Del Potro, Haas, Tursunov, Petkovic reach Washington semifinals
WASHINGTON -- This is the time of year that's generally been kindest to 6-foot-9 John Isner and his big serve.
Pounding balls at up to 142 mph, the highest-ranked American man hit 18 aces and never faced a break point Friday during a 6-7 (5), 6-4, 6-4 victory over Marcos Baghdatis of Cyprus that put Isner in the Citi Open semifinals.
Isner won for the 10th time in his last 11 matches as he gets ready for the U.S. Open, which starts Aug. 26 on hard courts similar to those used in Washington.
"I'm in a good rhythm and I'm serving well," said Isner, who has 49 aces and was broken only once in three matches this week. "I'd like to think I can hold my serve no matter what's under my feet, but I do think this (surface) helps."
The 20th-ranked and eighth-seeded Isner, who won the hard-court title at Atlanta last week, will face unseeded Dmitry Tursunov of Russia for a berth in Sunday's final.
Earlier Friday, with the temperature reaching the high 80s, the 61st-ranked Tursunov overcame 13 double-faults with the help of 15 aces to beat a cramping Marinko Matosevic of Australia 6-3, 4-6, 7-6 (4).
Saturday's match against Isner -- who won the longest match in tennis history, 70-68 in the fifth set at Wimbledon in 2010 -- will be Tursunov's second semifinal of the season, and his first at Washington since 2006.
Del Potro, winner of the 2009 U.S. Open, grabbed 15 consecutive points during one stretch and defeated No. 7-seeded Kevin Anderson of South Africa 7-6 (0), 6-3 in Friday night's last match. Like Isner, del Potro did not face a break point in the quarterfinals.
The 35-year-old Haas, meanwhile, beat No. 11 Grigor Dimitrov of Bulgaria 7-6 (5), 7-6 (3).
Tursunov now gets the unenviable task of trying deal with Isner's serve, which already is tough enough to handle on any surface, but becomes even more dangerous on Washington's particularly speedy and high-bouncing hard courts. Isner was the runner-up to Andy Roddick here in 2007.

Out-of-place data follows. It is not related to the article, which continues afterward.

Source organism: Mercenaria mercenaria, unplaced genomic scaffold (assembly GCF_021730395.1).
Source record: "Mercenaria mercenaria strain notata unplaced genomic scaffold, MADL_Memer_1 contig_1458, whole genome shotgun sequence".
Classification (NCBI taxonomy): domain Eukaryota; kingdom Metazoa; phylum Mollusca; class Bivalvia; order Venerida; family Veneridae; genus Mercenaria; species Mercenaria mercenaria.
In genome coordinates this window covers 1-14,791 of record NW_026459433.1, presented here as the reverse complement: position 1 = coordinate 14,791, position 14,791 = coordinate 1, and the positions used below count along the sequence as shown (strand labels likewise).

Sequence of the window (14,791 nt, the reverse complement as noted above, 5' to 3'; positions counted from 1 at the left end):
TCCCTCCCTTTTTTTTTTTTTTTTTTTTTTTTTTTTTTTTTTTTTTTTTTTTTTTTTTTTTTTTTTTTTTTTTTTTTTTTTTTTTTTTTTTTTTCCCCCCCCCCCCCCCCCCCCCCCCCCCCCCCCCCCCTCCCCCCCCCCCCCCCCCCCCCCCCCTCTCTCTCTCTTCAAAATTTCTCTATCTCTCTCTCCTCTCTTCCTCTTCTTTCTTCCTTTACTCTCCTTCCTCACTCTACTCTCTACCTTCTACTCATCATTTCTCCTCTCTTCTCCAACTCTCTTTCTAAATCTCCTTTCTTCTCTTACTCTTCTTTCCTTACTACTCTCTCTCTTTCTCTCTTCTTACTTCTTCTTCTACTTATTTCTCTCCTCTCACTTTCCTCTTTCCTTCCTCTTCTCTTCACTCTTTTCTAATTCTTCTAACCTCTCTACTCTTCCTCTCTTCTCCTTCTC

Nine of Isner's 14 career appearances in tournament finals -- and four of his seven titles -- came on hard courts. His three deepest runs at Grand Slam tournaments -- one quarterfinal appearance and two fourth-round showings -- came on hard courts.
"I mean, it's a different sport," 2006 Australian Open finalist Baghdatis said about facing Isner, who has won all five of their head-to-head meetings. "It's a completely different thing. Basically you have no rhythm. You play a rally every, maybe, every five minutes. ... Everything's coming really fast."
Isner won 69 of 82 service points against the 16th-seeded Baghdatis, including the last 17 in a row.
In the first set, though, Isner faltered ever-so-slightly on the final point. That's when Baghdatis managed to return a 138 mph serve deep, and an off-balance Isner pushed a forehand wide. It was a minor blip, but enough to cede the set.
From there, it was Baghdatis who got shaky. At 3-all in the second, Baghdatis went ahead 30-love, then dropped four points in a row, including a double-fault to get broken. That was all Isner needed to pull even at a set apiece, capping it with a 140 mph ace.
The third set followed a similar script: Serving at 3-all, Baghdatis got broken by dropping four points in a row, except this time it was at love after he opened the game with consecutive double-faults.
Serving for the match at 5-4, Isner hit an ace at 132 mph, a service winner at 140 mph, an ace at 142 mph, and then Baghdatis ended it with a backhand into the net.
"You feel, like, under pressure all the time," Baghdatis said. "You feel like you cannot give a point away because you cannot come back if you lose your serve."
Defending women's champion Magdalena Rybarikova of Slovakia returned to the semifinals by beating top-seeded Angelique Kerber of Germany 7-6 (0), 3-6, 6-3, and now will play No. 3 Ekaterina Makarova of Russia. No. 4 Alize Cornet of France meets 64th-ranked Andrea Petkovic of Germany in the other semifinal.
Makarova played only four points -- winning all of them -- and moved on when her quarterfinal opponent, Monica Niculescu of Romania, stopped after one game because of a left wrist injury. Cornet eliminated No. 5 Sorana Cirstea 7-6 (5), 6-2, and Petkovic advanced with a 4-6, 6-1, 6-3 victory over 79th-ranked Paula Ormaechea of Argentina.
Petkovic is a former top-10 player whose career was sidetracked by injuries, including a stress fracture in her lower back and ankle and knee operations.
"I'm just so grateful for the second chance," Petkovic said. "I really think of it as a second chance."